We have talked in previous posts about the alarming rise of construction-related deaths in New York City. Many of the city's recent fatal accidents have involved falls and falling machinery. There is a painful feeling among workers, workers' families and worker advocates that some of the accidents could have been prevented.
Placing safety responsibility where it belongs
New York State Labor Law Section 240, which is sometimes known as the "Scaffold Law," is designed to hold project owners and contractors accountable for injuries to workers on construction sites. Where the worker falls from a height or is struck by a falling object, the law recognizes that workers who are exposed to such elevation-related conditions are subject to the risk of serious injuries. These rules are important because they place primary responsibility for safety where it belongs -- on the owners and contractors (and their agents) who control the job site.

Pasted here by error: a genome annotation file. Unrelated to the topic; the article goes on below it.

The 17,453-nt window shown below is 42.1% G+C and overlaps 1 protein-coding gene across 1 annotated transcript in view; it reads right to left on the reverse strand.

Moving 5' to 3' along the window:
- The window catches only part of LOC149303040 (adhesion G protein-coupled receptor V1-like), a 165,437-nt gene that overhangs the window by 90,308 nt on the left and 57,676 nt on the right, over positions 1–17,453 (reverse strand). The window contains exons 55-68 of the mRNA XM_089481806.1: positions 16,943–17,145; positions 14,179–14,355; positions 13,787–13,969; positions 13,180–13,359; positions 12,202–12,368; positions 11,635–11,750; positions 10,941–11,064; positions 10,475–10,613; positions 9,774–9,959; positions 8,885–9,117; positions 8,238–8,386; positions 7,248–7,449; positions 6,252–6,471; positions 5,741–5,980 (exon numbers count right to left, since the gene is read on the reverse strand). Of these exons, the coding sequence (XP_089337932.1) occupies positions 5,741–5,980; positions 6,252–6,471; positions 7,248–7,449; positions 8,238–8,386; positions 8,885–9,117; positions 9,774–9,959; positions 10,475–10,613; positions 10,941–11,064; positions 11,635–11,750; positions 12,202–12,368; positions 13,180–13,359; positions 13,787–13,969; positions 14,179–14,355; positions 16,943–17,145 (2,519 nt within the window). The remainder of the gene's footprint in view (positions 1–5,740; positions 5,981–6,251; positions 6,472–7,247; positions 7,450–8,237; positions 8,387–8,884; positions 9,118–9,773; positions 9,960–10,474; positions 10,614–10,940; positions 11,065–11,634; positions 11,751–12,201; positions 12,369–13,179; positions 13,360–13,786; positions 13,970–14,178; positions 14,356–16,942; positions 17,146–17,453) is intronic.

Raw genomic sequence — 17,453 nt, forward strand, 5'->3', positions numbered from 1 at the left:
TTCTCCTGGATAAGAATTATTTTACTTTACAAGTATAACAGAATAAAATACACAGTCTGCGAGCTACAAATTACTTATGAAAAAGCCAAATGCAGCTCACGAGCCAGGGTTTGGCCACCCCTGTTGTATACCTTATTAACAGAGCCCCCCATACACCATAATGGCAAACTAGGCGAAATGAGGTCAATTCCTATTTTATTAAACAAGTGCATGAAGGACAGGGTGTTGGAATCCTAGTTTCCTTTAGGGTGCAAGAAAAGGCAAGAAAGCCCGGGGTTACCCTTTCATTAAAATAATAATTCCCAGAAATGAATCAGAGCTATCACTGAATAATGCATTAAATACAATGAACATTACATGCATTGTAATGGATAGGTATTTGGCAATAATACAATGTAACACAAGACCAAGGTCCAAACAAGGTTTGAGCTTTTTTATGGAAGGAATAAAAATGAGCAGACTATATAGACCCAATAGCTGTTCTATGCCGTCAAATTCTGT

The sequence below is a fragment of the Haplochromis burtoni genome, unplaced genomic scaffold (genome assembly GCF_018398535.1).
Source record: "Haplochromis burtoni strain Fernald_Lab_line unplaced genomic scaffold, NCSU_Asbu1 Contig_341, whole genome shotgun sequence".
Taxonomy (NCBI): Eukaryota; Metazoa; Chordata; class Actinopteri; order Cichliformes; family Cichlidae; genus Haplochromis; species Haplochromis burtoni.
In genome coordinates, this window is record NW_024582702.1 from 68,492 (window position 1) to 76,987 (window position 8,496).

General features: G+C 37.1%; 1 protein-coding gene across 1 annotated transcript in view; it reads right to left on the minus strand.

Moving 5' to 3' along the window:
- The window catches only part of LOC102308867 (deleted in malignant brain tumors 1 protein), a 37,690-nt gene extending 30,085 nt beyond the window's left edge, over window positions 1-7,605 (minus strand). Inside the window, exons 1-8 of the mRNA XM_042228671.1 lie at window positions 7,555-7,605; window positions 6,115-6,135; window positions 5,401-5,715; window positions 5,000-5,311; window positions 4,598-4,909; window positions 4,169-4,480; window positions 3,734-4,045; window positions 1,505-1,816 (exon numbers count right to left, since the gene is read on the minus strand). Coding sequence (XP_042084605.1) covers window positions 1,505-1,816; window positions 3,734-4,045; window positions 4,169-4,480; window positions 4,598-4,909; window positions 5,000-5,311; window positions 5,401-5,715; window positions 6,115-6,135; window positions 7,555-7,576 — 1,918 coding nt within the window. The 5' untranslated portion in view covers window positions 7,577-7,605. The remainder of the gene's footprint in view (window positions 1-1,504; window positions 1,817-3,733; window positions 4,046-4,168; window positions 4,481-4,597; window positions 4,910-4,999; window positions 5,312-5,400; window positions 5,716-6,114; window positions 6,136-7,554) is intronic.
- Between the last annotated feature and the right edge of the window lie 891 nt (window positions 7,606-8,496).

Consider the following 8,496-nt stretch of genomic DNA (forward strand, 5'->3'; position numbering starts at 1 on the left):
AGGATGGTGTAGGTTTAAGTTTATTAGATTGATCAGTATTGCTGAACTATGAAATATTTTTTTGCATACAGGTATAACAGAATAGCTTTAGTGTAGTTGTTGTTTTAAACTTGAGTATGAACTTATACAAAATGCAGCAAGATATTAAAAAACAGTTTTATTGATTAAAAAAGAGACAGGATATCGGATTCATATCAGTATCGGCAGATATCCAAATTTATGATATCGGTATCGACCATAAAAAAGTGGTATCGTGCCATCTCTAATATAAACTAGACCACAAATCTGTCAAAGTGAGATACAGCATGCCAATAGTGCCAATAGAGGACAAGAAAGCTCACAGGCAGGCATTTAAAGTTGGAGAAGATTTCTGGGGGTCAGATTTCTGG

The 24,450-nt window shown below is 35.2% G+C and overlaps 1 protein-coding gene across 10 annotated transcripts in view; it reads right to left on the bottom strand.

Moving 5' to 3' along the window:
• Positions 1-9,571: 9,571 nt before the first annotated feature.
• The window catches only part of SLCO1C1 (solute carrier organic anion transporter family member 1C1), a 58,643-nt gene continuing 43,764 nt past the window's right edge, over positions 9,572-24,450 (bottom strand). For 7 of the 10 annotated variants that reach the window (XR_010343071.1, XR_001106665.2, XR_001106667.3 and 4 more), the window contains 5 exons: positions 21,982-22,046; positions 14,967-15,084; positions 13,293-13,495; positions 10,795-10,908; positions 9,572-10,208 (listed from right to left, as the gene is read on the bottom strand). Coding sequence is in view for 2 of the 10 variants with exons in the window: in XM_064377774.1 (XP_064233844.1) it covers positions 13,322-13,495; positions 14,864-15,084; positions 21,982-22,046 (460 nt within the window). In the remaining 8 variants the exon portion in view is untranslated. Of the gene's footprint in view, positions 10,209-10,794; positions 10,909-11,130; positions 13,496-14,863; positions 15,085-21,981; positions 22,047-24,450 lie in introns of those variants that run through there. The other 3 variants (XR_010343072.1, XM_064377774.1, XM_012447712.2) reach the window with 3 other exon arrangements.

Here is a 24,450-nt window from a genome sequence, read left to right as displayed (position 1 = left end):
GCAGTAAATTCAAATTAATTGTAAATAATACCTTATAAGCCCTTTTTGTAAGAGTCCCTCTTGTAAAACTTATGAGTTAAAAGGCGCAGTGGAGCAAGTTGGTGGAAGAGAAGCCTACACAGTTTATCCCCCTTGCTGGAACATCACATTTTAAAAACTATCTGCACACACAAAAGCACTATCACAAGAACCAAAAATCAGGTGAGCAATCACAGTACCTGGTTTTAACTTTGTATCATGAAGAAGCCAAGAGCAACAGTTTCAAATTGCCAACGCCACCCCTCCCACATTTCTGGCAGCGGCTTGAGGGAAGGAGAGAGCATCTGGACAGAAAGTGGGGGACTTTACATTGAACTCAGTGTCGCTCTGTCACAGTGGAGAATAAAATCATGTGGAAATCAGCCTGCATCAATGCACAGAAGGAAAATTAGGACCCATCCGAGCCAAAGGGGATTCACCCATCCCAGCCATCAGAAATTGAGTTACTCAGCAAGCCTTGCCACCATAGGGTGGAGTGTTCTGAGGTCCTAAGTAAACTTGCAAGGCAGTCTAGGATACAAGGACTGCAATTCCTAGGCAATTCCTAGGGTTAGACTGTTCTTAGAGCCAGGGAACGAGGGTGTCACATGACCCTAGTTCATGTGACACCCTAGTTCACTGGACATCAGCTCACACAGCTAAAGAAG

Some businesses choose to put profits ahead of worker safety. It is not surprising that a number of New York builders and developers would like to see the "Scaffold Law" dismantled or weakened.